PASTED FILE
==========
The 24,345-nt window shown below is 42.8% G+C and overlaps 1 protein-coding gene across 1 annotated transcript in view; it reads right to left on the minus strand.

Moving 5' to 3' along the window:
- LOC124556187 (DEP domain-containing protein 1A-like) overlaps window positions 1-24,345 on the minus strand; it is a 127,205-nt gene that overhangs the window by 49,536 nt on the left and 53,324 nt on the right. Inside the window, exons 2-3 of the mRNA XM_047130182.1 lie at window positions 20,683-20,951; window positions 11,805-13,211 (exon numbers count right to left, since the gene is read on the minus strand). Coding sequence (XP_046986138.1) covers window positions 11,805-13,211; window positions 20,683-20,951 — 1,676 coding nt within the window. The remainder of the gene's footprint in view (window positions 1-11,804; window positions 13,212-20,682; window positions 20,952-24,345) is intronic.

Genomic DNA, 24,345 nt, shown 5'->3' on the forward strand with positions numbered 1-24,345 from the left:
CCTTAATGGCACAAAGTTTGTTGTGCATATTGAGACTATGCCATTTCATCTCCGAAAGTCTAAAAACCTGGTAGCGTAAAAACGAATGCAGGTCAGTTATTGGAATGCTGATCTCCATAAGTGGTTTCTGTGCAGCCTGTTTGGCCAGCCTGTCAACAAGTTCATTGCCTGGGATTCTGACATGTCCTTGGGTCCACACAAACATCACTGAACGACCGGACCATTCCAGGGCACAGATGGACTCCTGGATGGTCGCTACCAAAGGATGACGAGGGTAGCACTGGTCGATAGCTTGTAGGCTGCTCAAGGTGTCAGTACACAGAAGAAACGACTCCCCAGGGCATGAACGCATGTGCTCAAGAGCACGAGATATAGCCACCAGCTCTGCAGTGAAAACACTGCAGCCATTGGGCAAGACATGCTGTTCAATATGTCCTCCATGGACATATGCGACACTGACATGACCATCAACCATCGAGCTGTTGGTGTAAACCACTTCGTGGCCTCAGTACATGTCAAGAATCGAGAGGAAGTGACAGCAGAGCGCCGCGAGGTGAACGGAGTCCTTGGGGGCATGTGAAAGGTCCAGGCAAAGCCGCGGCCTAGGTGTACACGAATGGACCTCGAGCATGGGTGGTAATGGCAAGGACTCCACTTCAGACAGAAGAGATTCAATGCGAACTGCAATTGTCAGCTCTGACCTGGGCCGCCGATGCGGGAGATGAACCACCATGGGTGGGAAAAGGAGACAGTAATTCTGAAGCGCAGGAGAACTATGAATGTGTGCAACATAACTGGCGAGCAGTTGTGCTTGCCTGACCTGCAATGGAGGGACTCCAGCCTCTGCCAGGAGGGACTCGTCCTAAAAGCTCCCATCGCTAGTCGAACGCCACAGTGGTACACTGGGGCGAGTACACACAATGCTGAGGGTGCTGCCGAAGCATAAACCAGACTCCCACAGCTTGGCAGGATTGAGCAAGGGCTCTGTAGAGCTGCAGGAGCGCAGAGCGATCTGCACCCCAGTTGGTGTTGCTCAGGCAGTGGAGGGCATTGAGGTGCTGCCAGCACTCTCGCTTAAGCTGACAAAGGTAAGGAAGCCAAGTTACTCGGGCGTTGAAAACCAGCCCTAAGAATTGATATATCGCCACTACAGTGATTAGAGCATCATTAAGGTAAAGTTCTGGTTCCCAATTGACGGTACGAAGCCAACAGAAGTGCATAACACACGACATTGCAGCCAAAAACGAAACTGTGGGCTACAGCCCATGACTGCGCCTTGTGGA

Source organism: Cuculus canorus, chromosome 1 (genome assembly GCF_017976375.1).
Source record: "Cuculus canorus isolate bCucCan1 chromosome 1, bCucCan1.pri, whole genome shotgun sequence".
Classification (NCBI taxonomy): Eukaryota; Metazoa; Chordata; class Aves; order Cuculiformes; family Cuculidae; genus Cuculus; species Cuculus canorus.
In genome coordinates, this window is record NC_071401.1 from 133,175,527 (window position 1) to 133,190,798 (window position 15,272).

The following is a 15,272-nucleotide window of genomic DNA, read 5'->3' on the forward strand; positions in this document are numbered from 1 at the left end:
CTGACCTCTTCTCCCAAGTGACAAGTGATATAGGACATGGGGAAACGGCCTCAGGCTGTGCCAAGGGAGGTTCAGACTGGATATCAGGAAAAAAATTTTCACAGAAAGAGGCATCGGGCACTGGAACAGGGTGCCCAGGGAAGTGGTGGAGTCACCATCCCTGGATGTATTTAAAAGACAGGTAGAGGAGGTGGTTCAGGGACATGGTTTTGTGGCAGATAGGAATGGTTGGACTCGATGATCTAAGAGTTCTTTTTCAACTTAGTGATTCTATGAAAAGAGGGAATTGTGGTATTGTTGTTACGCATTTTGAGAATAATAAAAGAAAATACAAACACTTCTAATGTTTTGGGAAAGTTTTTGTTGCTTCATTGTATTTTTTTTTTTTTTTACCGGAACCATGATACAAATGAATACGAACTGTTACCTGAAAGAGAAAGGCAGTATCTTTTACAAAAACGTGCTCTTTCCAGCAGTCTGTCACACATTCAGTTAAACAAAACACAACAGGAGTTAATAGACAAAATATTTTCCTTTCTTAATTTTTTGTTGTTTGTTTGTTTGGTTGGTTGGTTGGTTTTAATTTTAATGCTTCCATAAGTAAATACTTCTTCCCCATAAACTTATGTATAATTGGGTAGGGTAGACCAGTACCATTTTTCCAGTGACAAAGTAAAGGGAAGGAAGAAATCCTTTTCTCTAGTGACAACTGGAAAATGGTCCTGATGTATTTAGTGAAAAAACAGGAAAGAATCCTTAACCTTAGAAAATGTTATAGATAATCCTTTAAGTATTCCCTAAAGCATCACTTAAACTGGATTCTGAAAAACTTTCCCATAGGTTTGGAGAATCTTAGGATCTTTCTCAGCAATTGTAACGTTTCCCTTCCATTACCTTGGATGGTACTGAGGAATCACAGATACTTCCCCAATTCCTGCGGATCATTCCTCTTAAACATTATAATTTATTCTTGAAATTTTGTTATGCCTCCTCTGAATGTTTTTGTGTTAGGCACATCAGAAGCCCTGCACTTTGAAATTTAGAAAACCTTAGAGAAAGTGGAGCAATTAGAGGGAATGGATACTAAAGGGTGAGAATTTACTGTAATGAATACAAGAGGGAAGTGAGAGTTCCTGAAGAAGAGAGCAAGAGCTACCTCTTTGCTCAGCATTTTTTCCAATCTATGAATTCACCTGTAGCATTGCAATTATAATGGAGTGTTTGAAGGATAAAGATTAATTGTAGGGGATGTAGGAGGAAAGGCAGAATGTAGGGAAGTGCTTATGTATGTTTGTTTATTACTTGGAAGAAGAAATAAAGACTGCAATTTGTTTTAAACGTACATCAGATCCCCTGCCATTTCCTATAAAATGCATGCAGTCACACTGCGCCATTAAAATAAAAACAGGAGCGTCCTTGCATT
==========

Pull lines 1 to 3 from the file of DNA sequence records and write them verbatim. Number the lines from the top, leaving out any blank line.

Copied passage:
The 24,345-nt window shown below is 42.8% G+C and overlaps 1 protein-coding gene across 1 annotated transcript in view; it reads right to left on the minus strand.

Moving 5' to 3' along the window:
- LOC124556187 (DEP domain-containing protein 1A-like) overlaps window positions 1-24,345 on the minus strand; it is a 127,205-nt gene that overhangs the window by 49,536 nt on the left and 53,324 nt on the right. Inside the window, exons 2-3 of the mRNA XM_047130182.1 lie at window positions 20,683-20,951; window positions 11,805-13,211 (exon numbers count right to left, since the gene is read on the minus strand). Coding sequence (XP_046986138.1) covers window positions 11,805-13,211; window positions 20,683-20,951 — 1,676 coding nt within the window. The remainder of the gene's footprint in view (window positions 1-11,804; window positions 13,212-20,682; window positions 20,952-24,345) is intronic.